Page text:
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Is it Full Partnership or Partial? The Church of God Struggles with the Role of Women


The Church of God 73rd International General Assembly met in Orlando, Florida July 27-30, 2010. This biennial meeting is a significant event on the Church of God (Cleveland, TN) calendar. Among other things, during this time denominational leadership is nominated and elected and contemporary issues facing the organization are discussed, debated, and decided, first by recommendations from the General Council of Bishops (all male), then by ratification of the General Assembly proper (all registered delegates, clergy and laity, male and female, over sixteen years of age). During this assembly the issue of women in ministry was prominent – and discussion was passionate.

Tony Richie at the 2014 Society for Pentecostal Studies convention held in Springfield, Missouri.

Acts 2:17-18 clearly indicates that Spirit-filled women have an important place alongside Spirit-filled men in the ministry of a Pentecostal church. Unlike many other Evangelical groups, the Church of God, one of the oldest of the classical Pentecostal denominations, ardently affirms the place of women in ministry; but the Church of God has often struggled to define the specifics of that place, particularly in leadership functions. This ambiguity contributes to partial affirmations combined with partial reservations. Soon after the General Overseer (aka Presiding Bishop), Dr. Raymond Culpepper, made moving remarks about uniting and implementing the Great Commission (Matt 28:18-20) and the Great Commandment (Matt 22:37-40) and led the gathering in a significant time of concert prayer, the General Council session quickly moved into passionate and spirited debate on the agenda item, Women in Ministry, particularly on ordination of women as bishops. In the Church of God, bishops comprise the General Council with rights to debate and vote in session. Also, only bishops are eligible to serve in almost all elected or appointed positions. Presently, the Church of God ordains women as ministers with full rights to preach, to perform weddings and the sacraments, and to pastor churches but it does not allow women to be bishops.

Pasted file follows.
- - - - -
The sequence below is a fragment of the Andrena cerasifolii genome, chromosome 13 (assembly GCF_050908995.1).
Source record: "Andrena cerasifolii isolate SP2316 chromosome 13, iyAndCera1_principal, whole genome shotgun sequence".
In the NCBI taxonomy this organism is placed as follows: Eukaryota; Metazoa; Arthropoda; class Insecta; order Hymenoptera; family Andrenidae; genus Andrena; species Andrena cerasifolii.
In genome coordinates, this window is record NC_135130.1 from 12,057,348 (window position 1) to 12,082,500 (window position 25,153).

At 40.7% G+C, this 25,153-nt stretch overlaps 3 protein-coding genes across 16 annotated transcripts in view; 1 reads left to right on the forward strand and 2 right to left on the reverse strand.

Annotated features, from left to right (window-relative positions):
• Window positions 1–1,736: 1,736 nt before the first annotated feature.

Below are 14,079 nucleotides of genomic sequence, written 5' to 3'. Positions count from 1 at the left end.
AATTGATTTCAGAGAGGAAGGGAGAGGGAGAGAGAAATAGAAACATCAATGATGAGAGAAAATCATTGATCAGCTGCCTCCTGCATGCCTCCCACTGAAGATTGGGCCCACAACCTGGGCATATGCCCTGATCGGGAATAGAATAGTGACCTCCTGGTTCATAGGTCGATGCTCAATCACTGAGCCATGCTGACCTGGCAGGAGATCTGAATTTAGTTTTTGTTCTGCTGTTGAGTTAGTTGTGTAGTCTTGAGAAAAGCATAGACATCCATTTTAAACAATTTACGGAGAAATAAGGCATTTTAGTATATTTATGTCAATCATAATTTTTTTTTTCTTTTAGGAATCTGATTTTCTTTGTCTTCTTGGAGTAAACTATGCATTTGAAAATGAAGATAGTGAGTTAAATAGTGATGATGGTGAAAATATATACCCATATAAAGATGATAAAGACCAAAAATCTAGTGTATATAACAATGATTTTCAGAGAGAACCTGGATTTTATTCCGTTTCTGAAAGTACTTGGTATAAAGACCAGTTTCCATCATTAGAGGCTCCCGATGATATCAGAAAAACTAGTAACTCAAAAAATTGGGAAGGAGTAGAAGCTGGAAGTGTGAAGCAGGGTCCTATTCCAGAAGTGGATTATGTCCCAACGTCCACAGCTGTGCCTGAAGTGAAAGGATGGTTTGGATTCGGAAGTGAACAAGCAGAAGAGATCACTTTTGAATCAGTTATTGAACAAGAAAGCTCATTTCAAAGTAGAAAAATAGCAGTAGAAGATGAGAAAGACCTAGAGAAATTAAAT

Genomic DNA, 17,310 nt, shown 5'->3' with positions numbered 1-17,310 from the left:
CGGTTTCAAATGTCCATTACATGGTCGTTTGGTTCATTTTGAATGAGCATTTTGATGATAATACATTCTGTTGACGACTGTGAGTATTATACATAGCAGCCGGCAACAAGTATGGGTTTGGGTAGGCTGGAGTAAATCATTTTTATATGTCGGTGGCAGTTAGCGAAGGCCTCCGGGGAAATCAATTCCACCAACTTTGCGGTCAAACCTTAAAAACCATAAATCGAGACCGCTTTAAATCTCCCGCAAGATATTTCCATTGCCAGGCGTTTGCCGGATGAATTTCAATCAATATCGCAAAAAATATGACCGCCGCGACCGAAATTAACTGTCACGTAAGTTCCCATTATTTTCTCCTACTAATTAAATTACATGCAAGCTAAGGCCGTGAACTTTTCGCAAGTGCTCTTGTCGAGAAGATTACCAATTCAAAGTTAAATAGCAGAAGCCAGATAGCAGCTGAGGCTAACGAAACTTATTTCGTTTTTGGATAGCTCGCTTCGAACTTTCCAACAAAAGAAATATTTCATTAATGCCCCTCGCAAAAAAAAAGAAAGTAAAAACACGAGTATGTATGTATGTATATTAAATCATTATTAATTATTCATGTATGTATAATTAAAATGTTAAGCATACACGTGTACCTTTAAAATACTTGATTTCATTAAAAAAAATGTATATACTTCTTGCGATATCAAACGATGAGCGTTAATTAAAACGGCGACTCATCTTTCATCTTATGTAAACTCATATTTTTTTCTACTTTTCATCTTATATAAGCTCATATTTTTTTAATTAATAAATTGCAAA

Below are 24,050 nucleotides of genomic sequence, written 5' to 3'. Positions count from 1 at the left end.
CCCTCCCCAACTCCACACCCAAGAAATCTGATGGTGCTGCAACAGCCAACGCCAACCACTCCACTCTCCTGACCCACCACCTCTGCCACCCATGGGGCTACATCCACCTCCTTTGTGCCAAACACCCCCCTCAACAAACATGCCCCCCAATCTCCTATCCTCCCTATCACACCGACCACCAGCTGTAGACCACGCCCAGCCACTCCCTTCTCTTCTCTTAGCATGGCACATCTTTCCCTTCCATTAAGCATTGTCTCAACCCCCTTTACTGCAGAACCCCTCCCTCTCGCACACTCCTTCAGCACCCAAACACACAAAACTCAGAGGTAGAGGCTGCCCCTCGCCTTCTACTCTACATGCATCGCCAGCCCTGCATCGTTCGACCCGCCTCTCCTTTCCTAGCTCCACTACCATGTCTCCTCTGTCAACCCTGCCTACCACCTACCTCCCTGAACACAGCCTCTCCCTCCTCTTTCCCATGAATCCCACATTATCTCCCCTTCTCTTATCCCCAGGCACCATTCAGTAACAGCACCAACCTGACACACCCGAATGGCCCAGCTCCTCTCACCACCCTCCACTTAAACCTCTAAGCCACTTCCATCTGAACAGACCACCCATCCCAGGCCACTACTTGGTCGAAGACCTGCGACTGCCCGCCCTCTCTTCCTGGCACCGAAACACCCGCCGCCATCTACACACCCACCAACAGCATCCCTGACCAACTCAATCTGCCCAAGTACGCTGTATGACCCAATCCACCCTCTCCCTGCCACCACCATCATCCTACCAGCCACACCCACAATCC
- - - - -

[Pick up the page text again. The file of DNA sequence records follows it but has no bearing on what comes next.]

The Moderator repeatedly found it necessary to remind the Council to be sensitive of the Council’s tone, decorum, and demeanor and to carefully weigh all remarks. Opinions on this issue were polarizing. It seemed everyone passionately desired to correctly interpret, apply, and embrace the truth found in Scripture. Those “against” ordaining women as bishops adamantly argued that a literal interpretation of Scripture allowed no room for any other view. They appear to fear compromise of biblical beliefs thereby undermining commitment to biblical inspiration and authority. However, speeches made by those “for” ordaining women as bishops included several leading biblical scholars and theologians as well as church historians. These seem convinced that careful exegesis of Scripture and awareness of Church of God history and the Pentecostal heritage provide a firm foundation for full partnership in ministry. In fact, some argued that the struggle about the role of women in the Church of God is itself indicative of doctrinal transition or departure from the denomination’s Holiness Pentecostal roots toward a more Baptistic theology and polity. On the one hand, opponents to the motion were apparently concerned that a “liberalizing” trend beginning with ordaining women bishops might lead to similar steps in the future regarding ordaining homosexuals and lesbians. Proponents of the motion emphatically denied any such perceived connections. On the other hand, proponents of the motion to ordain women as bishops repeatedly compared antagonists to 19th century Christian slaveholders in the southern United States prior to the Civil War – a connection that was also emphatically denied by their opponents. Though much of this discussion was about nomenclature, culture and context, the process required a simple “yes” or “no” response. The motion failed with a “no vote” of 62.52%. A bold attempt to reconsider the subject in the General Assembly session failed as well.

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About the Author: Tony Richie, D.Min, Ph.D., is missionary teacher at SEMISUD (Quito, Ecuador) and adjunct professor at the Pentecostal Theological Seminary (Cleveland, TN). Dr. Richie is an Ordained Bishop in the Church of God, and Senior Pastor at New Harvest in Knoxville, TN. He has served the Society for Pentecostal Studies as Ecumenical Studies Interest Group Leader and is currently Liaison to the Interfaith Relations Commission of the National Council of Churches (USA), and represents Pentecostals with Interreligious Dialogue and Cooperation of the World Council of Churches and the Commission of the Churches on International Affairs. He is the author of Speaking by the Spirit: A Pentecostal Model for Interreligious Dialogue (Emeth Press, 2011) and Toward a Pentecostal Theology of Religions: Encountering Cornelius Today (CPT Press, 2013) as well as several journal articles and books chapters on Pentecostal theology and experience.

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